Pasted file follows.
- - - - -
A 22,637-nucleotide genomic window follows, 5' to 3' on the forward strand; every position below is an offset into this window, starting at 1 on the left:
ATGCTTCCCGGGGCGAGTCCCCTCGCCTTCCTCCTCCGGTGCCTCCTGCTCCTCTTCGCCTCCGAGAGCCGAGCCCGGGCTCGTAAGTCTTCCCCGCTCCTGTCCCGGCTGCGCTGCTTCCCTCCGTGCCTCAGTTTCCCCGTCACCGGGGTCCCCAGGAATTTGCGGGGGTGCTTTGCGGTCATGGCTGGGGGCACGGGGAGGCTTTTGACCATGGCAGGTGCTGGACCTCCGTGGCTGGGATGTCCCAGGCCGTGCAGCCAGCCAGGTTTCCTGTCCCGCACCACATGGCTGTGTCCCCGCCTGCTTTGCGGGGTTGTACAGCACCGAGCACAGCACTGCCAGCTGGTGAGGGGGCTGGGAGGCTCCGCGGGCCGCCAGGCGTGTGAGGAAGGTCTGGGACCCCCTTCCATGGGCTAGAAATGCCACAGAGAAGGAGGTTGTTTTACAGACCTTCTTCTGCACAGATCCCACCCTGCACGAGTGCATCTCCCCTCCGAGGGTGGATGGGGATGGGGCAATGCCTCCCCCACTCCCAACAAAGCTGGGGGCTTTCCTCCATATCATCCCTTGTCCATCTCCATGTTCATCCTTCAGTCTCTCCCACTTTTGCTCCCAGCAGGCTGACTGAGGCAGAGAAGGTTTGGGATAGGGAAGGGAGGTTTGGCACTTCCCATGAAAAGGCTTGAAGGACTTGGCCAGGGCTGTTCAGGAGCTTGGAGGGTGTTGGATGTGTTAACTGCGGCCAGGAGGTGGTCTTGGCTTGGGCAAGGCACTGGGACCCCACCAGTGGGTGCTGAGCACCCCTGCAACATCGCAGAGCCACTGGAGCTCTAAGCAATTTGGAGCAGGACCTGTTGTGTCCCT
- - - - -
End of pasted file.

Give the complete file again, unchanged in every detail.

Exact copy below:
A 22,637-nucleotide genomic window follows, 5' to 3' on the forward strand; every position below is an offset into this window, starting at 1 on the left:
ATGCTTCCCGGGGCGAGTCCCCTCGCCTTCCTCCTCCGGTGCCTCCTGCTCCTCTTCGCCTCCGAGAGCCGAGCCCGGGCTCGTAAGTCTTCCCCGCTCCTGTCCCGGCTGCGCTGCTTCCCTCCGTGCCTCAGTTTCCCCGTCACCGGGGTCCCCAGGAATTTGCGGGGGTGCTTTGCGGTCATGGCTGGGGGCACGGGGAGGCTTTTGACCATGGCAGGTGCTGGACCTCCGTGGCTGGGATGTCCCAGGCCGTGCAGCCAGCCAGGTTTCCTGTCCCGCACCACATGGCTGTGTCCCCGCCTGCTTTGCGGGGTTGTACAGCACCGAGCACAGCACTGCCAGCTGGTGAGGGGGCTGGGAGGCTCCGCGGGCCGCCAGGCGTGTGAGGAAGGTCTGGGACCCCCTTCCATGGGCTAGAAATGCCACAGAGAAGGAGGTTGTTTTACAGACCTTCTTCTGCACAGATCCCACCCTGCACGAGTGCATCTCCCCTCCGAGGGTGGATGGGGATGGGGCAATGCCTCCCCCACTCCCAACAAAGCTGGGGGCTTTCCTCCATATCATCCCTTGTCCATCTCCATGTTCATCCTTCAGTCTCTCCCACTTTTGCTCCCAGCAGGCTGACTGAGGCAGAGAAGGTTTGGGATAGGGAAGGGAGGTTTGGCACTTCCCATGAAAAGGCTTGAAGGACTTGGCCAGGGCTGTTCAGGAGCTTGGAGGGTGTTGGATGTGTTAACTGCGGCCAGGAGGTGGTCTTGGCTTGGGCAAGGCACTGGGACCCCACCAGTGGGTGCTGAGCACCCCTGCAACATCGCAGAGCCACTGGAGCTCTAAGCAATTTGGAGCAGGACCTGTTGTGTCCCT